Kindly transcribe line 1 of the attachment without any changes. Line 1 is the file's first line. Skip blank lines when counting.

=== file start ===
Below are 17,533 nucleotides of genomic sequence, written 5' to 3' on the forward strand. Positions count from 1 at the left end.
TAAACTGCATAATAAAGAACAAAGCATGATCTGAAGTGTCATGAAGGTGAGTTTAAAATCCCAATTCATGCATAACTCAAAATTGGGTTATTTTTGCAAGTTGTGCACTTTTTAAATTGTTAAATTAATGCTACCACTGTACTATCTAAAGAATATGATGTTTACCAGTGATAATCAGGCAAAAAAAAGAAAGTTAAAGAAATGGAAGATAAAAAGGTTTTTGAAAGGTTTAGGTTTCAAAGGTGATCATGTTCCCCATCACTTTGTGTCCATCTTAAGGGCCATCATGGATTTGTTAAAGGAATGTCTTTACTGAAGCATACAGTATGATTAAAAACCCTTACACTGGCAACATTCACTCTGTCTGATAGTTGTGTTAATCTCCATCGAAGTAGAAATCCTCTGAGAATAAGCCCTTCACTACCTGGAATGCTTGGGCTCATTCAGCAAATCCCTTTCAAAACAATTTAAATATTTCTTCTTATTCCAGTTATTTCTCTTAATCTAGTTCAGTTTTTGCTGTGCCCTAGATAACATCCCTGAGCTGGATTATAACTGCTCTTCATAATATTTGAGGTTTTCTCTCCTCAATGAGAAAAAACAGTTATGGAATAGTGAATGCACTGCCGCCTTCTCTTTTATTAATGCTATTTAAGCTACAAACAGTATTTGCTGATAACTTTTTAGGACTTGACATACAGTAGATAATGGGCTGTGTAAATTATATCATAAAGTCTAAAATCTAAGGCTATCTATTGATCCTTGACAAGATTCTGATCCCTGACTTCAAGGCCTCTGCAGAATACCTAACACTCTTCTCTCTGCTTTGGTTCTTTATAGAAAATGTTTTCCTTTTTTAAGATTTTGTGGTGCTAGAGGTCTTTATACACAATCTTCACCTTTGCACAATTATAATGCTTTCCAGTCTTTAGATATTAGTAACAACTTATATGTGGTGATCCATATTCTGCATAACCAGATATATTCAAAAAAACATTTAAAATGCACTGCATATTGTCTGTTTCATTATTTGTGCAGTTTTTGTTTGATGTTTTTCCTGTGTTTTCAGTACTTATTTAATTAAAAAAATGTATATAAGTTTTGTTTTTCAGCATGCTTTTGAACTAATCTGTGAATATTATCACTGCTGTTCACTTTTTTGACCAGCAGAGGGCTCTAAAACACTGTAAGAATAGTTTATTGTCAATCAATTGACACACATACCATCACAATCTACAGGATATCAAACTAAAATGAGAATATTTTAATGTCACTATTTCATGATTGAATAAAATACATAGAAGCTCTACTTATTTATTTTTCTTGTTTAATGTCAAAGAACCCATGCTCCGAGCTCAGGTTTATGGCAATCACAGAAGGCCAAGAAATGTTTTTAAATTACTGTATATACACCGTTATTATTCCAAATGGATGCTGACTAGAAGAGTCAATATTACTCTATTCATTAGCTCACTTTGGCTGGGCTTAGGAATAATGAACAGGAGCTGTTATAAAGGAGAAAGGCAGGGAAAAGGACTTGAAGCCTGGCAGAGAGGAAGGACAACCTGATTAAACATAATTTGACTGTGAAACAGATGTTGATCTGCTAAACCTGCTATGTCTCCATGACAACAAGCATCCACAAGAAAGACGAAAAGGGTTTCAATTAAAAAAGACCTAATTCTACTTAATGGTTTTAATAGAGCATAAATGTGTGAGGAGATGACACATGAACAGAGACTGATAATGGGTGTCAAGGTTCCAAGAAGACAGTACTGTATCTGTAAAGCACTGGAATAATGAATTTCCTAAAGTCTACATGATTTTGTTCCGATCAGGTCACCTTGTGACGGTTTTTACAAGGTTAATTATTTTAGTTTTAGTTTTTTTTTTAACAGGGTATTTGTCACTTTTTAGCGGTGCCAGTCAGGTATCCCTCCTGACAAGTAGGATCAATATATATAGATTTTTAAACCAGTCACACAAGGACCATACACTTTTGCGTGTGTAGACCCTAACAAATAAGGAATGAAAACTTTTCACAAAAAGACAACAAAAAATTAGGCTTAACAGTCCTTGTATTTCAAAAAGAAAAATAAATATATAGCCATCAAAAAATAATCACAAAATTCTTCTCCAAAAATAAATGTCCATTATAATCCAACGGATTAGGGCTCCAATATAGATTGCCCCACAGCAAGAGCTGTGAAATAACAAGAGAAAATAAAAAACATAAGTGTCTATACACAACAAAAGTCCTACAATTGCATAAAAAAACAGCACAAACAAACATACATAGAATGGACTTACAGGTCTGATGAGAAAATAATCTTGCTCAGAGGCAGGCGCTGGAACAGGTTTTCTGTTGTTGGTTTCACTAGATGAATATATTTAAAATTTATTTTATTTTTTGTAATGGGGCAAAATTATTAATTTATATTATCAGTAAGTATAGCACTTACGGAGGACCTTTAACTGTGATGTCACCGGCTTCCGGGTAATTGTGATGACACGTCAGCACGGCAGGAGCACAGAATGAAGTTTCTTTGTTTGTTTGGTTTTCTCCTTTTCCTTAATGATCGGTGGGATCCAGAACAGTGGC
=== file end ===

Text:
Below are 17,533 nucleotides of genomic sequence, written 5' to 3' on the forward strand. Positions count from 1 at the left end.